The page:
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Apple May Be Worth $2 Trillion, But Its Payment Monopoly Is Under Fire

Apple

Apple is one of the most thrilling stories of the year as it trounces tech, gaining some 400% this year, reaching a valuation of $2 trillion in a first for a U.S. company, and now gearing up for a stock split that will make it easier for more retail investors to own it. But there is sometimes a point where a company on a major high can get shot down for overshooting. Now, it may not be able to keep taking large chunks of revenue eternally from apps that are powers in their own right.   

Last November, Epic Games, the maker of wildly popular "Fortnite," introduced its own payment system in mobile versions of the game, bypassing Apple's commission. In response, both Apple and Google pulled the game from their app stores two weeks ago.

The App Store conditions state that Apple takes 30% of revenue generated from in-app digital purchases, and developers are not allowed to advertise that prices may be cheaper outside the app. Google takes the same cut on its Play Store. Fornite’s parent company, Epic Games, itself charges a 12% commission in its PC game marketplace. 

But Epic is big, too. So when it got booted from the app stores, the giant game-maker sued both two companies, accusing them of monopolistic practices. The lawsuits are apparently not seeking any monetary damages.

Epic Games CEO Tim Sweeney criticized Apple for having an absolute monopoly on app stores.

“Apple has locked down and crippled the ecosystem by inventing an absolute monopoly on the distribution of software, on the monetization of software,” Sweeney told CNBC. He shared the same sentiment on Google.

Epic Games won a partial victory earlier this week when a federal judge barred Apple from kneecapping the “Fortnite” maker’s trademark development tool.

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According to the ruling, Apple can continue to block Fortnite from its App Store. However, it cannot terminate Epic Games' developer accounts or compromise its graphics tool Unreal Engine, which is used by many third-party developers.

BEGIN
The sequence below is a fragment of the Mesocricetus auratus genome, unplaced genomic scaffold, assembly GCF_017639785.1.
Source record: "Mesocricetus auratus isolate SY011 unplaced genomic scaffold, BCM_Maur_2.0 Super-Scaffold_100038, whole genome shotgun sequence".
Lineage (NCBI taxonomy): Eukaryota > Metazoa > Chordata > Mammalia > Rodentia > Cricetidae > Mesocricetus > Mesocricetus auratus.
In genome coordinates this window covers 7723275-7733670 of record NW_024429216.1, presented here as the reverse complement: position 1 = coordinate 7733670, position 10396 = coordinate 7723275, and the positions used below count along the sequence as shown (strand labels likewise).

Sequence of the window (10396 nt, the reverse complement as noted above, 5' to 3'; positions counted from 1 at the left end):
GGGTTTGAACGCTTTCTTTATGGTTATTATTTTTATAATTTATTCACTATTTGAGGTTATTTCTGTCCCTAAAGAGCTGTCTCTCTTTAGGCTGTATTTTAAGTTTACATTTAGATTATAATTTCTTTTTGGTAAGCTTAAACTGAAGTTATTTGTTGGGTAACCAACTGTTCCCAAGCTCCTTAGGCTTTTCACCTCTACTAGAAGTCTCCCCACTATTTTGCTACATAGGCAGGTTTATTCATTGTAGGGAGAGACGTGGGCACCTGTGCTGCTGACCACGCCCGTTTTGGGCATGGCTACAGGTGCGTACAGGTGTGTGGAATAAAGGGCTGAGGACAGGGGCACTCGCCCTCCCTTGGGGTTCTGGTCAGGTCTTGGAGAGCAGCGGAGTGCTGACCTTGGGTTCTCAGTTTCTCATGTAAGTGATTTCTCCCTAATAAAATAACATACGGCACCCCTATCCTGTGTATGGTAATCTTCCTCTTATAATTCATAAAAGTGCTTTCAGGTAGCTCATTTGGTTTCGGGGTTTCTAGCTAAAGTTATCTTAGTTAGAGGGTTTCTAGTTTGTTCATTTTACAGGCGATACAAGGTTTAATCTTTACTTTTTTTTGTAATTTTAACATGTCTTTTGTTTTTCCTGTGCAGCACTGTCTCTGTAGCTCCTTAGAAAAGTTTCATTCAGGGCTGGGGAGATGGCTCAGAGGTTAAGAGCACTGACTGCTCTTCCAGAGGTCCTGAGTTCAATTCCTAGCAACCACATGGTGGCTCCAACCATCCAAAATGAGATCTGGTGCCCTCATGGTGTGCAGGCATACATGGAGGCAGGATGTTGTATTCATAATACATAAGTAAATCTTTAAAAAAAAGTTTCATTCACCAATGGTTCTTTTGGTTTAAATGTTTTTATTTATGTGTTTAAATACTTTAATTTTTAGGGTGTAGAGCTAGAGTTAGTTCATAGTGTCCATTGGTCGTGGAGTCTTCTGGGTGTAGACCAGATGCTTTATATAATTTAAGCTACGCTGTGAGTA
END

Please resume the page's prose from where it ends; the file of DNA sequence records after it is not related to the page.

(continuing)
Saying that Apple’s move that could cause “significant damage to both the Unreal Engine platform itself, and to the gaming industry generally”, US District Judge Yvonne Gonzalez Rogers Rogers wrote in the decision that “Epic Games and Apple are at liberty to litigate against each other, but their dispute should not create havoc to bystanders.” 

A full hearing is now scheduled to take place in September. 

Refusing to order Fortnite reinstatement, Judge Rogers said that “the current predicament appears of its own making”, but also stressed that she saw no competition in commission to Apple’s App Store.

“The question is, without competition, where does the 30% come from? Why isn’t it 10? 20? How is the consumer benefiting?” she asked.

Epic isn’t the first company to speak out against Apple and Google’s 30% fee.

Last week, Apple threatened to block updates to the website builder WordPress iOS app until the company enabled in-app purchases through Apple’s payment system. However, earlier this week, Apple decided to back down from the conflict and even apologized to WordPress.

In June, the European Commission opened formal antitrust investigations against Apple following last year’s unfair competition complaint by Spotify, citing the fee as forcing them to artificially inflate the price of its Spotify Premium membership.

Last Year, online dating application Tinder also introduced a default payment process meant to bypass the fee.

By Tom Kool for Safehaven.com

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